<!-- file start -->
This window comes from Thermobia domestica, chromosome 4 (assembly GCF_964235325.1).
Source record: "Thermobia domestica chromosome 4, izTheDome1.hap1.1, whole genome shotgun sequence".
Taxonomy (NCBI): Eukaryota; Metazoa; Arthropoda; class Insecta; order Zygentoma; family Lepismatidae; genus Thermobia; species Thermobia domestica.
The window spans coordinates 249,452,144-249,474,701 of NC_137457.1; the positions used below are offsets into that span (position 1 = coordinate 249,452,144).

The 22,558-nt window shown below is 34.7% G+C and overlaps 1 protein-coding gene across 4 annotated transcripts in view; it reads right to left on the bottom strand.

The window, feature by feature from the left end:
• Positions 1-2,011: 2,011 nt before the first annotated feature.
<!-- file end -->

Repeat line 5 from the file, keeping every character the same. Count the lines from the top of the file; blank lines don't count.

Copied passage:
The 22,558-nt window shown below is 34.7% G+C and overlaps 1 protein-coding gene across 4 annotated transcripts in view; it reads right to left on the bottom strand.